Food Insecure As A Child, Overweight As An Adult

by Jo-Ann Heslin, MA, RD, CDN on May 12, 2016 · 0 comments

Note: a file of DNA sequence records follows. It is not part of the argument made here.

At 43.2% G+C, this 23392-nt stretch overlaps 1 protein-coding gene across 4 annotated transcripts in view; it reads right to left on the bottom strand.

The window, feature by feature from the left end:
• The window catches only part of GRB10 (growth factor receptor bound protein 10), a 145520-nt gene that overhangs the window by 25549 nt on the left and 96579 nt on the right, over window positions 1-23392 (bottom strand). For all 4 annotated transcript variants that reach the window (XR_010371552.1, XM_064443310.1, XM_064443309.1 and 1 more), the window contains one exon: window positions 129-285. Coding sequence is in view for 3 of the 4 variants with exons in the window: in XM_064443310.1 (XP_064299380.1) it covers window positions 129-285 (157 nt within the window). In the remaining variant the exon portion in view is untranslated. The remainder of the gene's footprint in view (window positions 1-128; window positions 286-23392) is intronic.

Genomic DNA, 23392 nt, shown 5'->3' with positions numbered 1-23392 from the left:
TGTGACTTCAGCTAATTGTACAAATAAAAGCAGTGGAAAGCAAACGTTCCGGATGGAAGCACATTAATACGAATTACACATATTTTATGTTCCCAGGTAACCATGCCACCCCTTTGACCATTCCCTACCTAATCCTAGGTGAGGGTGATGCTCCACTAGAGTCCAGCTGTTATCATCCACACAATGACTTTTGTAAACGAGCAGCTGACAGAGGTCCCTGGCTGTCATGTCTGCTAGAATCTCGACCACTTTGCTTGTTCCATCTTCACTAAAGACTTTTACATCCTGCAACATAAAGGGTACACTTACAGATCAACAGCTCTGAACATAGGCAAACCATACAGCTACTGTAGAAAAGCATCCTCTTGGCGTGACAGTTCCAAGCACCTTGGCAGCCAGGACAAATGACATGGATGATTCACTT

During weight control counseling, questioning a person about their childhood experiences with food could help to develop more successful strategies to achieve weight loss. Researchers at Texas Christian University connected growing up food insecure with eating in the absence of hunger as an adult. Even if the person was now socioeconomically secure their experiences as a child continued to affect food choices. How much you eat when you are not really hungry may depend on how well off your family was when you were a child. This research suggested that a person’s childhood food history may play a key role in their adult relationship with food and weight management. The lead researcher, Sarah Hill, PhD, commented, “Our research suggests that those who grew up poor may have a harder time controlling food intake and managing body weight.”
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